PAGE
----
Plan for 32 and 62 Mile Bike Tours

biking in the mountainWhether you’re riding the 32 mile bike tour or the 62 mile, there are training tools both indoor and outdoor to help you finish the ride comfortably. Bike touring is not a race; it is a way to experience a community from a different perspective. On this page you will be able to find information regarding off season indoor training and outdoor training tips to help you prepare for the Festival Foods La Crosse Fitness Festival’s Coulee Region Bike Tour. Here are some quick tips to prepare for a bike tour:

  • Build your training program to your lifestyle, don’t worry if you don’t have time one day, readjust your training that week and you will be fine
  • 2 days of rest is good, or light training
  • Do not increase weekly mileage too quickly, this will help minimize injuries during training
  • Long mileage should be followed by a rest day
  • Do long mileage 2 weeks before the event followed by reduced training up to the tour, also known as tapering.

Outdoor Biking

Training outdoors is probably your best option when available. Depending on your time, you can do a 10 week plan or a 5 week plan. It all depends on your lifestyle. If you are just beginning to ride, start slowly and adjust training to your abilities. Below is a general weekly training program for the intermediate rider: riders who like the fast pace, but can still hold conversations while touring, can commit to at least 6 hours a week to train and can easily ride 50 miles a week.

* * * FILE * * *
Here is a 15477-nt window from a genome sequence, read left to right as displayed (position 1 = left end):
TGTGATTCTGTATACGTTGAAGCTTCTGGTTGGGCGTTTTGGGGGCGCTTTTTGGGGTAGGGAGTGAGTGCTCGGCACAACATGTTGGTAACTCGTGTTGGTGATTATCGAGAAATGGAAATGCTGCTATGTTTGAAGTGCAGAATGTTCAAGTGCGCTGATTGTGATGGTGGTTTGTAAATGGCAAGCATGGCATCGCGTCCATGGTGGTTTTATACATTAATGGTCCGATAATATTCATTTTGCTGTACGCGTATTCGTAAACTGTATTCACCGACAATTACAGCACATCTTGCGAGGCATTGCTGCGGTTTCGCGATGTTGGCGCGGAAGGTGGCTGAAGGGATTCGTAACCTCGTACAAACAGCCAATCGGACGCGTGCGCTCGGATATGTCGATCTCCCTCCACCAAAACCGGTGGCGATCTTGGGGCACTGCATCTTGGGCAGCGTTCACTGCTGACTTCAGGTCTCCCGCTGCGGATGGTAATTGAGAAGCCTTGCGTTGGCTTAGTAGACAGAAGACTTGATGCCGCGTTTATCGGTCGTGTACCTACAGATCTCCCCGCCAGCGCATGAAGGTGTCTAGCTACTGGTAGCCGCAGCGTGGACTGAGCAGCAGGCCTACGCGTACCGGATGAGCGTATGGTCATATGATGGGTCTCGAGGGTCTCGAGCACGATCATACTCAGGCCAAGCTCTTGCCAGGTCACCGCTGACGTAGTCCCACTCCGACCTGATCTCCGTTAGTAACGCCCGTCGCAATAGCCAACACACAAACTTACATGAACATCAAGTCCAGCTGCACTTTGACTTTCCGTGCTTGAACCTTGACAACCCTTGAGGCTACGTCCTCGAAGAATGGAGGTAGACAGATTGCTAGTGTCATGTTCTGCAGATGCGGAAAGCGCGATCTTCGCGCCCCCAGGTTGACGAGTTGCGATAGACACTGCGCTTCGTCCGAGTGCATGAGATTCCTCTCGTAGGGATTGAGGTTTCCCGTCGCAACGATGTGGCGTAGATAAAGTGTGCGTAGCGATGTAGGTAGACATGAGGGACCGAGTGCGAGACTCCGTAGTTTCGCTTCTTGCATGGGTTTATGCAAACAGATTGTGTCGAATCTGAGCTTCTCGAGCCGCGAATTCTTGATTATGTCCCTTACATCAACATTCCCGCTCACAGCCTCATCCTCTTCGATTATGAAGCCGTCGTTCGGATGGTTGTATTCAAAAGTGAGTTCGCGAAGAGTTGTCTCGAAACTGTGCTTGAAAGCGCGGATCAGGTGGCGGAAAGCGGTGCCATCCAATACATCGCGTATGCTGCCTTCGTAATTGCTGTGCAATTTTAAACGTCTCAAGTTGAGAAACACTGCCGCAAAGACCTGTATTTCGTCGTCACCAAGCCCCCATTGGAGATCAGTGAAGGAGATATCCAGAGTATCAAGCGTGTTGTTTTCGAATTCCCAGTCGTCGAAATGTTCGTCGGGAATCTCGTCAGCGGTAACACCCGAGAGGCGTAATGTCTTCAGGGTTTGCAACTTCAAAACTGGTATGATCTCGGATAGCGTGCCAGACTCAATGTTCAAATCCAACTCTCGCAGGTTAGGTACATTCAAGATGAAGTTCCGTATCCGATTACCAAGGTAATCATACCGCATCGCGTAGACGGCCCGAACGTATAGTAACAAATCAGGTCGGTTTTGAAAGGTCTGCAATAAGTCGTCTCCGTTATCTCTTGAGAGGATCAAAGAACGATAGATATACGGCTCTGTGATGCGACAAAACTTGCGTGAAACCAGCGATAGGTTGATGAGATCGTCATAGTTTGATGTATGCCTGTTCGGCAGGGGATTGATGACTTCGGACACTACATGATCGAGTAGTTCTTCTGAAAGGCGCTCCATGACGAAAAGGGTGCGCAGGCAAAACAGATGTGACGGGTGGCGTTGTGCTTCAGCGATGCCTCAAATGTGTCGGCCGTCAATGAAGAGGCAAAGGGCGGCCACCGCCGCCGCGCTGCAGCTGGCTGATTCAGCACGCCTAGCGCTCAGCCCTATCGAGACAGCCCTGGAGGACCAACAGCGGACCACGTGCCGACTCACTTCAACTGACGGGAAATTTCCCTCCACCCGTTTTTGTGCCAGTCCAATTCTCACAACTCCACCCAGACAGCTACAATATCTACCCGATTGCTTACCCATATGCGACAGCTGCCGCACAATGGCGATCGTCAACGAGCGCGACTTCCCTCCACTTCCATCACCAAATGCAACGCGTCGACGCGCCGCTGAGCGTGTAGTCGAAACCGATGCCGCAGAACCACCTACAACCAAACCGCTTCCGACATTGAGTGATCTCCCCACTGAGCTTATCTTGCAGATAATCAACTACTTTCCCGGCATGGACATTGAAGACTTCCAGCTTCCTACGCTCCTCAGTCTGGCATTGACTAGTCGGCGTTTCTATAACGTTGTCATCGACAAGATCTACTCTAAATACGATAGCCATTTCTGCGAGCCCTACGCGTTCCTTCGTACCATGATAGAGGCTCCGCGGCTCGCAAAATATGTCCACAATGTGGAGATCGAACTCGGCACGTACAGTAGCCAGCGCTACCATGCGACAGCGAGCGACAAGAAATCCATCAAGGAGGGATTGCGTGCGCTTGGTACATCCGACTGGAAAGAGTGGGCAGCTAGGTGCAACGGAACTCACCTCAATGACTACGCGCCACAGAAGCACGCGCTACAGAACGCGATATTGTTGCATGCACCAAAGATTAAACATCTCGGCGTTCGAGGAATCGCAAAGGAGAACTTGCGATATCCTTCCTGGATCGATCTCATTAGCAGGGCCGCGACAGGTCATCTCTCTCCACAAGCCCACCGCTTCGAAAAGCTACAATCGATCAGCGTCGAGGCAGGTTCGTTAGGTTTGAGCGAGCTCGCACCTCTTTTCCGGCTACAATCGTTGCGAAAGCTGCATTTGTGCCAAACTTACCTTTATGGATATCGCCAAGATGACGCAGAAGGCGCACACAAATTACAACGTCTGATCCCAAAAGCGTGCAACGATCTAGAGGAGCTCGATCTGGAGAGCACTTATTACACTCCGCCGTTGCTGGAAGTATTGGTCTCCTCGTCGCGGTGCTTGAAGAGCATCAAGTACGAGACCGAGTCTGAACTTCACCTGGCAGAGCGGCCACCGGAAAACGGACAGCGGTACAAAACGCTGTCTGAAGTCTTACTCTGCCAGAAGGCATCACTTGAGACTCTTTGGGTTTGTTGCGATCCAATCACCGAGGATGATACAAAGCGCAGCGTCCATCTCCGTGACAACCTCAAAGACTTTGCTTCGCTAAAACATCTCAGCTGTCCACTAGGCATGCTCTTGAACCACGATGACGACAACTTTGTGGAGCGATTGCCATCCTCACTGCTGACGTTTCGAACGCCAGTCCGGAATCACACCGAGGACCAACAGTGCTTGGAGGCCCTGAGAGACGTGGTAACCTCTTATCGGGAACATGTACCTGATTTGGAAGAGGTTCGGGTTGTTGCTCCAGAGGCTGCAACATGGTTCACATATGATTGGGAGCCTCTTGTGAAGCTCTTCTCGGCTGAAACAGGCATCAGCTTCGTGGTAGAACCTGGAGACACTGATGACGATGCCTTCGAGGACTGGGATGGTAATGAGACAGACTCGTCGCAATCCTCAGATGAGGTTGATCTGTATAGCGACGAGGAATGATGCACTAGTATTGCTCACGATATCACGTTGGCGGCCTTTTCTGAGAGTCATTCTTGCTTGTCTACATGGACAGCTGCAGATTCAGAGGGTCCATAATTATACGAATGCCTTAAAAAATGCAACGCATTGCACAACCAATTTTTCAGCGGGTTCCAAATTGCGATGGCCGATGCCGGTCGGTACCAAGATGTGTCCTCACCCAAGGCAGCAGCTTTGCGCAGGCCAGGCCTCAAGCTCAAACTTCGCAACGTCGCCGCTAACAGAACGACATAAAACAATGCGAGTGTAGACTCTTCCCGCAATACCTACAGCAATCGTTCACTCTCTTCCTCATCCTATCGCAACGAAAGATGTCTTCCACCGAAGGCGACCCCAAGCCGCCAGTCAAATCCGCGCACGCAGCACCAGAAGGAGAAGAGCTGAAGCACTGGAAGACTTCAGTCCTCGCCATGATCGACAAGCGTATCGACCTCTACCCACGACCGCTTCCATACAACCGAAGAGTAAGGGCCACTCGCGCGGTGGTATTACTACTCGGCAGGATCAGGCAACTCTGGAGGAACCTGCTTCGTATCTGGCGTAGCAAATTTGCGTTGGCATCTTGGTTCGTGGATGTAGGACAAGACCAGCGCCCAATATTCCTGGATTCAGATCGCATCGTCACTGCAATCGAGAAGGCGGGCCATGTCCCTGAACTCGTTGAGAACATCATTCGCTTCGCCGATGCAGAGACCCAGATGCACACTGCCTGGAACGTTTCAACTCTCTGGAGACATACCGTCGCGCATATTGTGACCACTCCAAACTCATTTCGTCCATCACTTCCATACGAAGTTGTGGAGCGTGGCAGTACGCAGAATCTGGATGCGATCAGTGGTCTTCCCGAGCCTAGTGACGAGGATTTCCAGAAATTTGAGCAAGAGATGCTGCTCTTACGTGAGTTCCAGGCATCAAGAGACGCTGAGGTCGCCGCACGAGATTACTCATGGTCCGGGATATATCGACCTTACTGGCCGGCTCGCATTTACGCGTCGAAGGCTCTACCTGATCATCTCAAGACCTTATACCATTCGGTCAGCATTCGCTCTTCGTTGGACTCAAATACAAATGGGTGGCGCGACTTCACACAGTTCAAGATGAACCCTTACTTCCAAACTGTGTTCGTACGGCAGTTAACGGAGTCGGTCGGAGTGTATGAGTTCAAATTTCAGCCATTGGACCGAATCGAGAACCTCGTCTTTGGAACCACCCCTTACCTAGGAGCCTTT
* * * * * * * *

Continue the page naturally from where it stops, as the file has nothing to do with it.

outdoor biking plan

Rest days can be substituted with a very easy day. While training, practice maintaining cadence/spin and keeping hydrated.


Typically, when training indoors you should focus on different intensities and types of training such as balance, or endurance each day. The three main indoor equipment used for training are: rollers, wind resistance trainers, and magnetic trainers. Indoor trainers allow riders to make their bicycle stationary with a roller near the rear wheel and an object used to provide resistance. Wind resistance trainers have small fans to produce resistance and give the feeling of being on the road. Magnetic trainers use magnets instead of wind to produce resistance. While roller trainers do not hold your bicycle stationary, it is mostly used for riders to practice balancing on their bikes. Whichever one you wish to choose is up to you, it all depends on how you want to train. Not only training on a bike will help in the off season, but strength training will too. Bike riding also uses your abdominal muscles, arms and back. Doing exercises such as push-ups, bicep curls, and crunches while training indoors will only improve your bicycle riding. Don’t forget to warm up before each workout. Some examples of different training days:

  • Reach maximum heart rate by doing short, hard intervals
  • Go easy, with an easy gear and focus on your pedaling
  • Simulate a hill by moving front wheel forward, Ride at a pace you would normally do for intervals of about 6 minutes and every 2 minutes stand up and go hard for 10 seconds. Repeat. Then follow with an easy 10 minutes
  • To improve pedal stroke, cycle with one leg to concentrate on smooth pedaling


Keep moving and changing position as you are riding. Take advantage of the rest stops. Use the bathroom and have a snack but don’t take too long or you could stiffen up. Be aware of the road markings and signs, you don’t want to miss a turn! Ride with a friend. Taking turns in the wind can make the ride easier and save energy.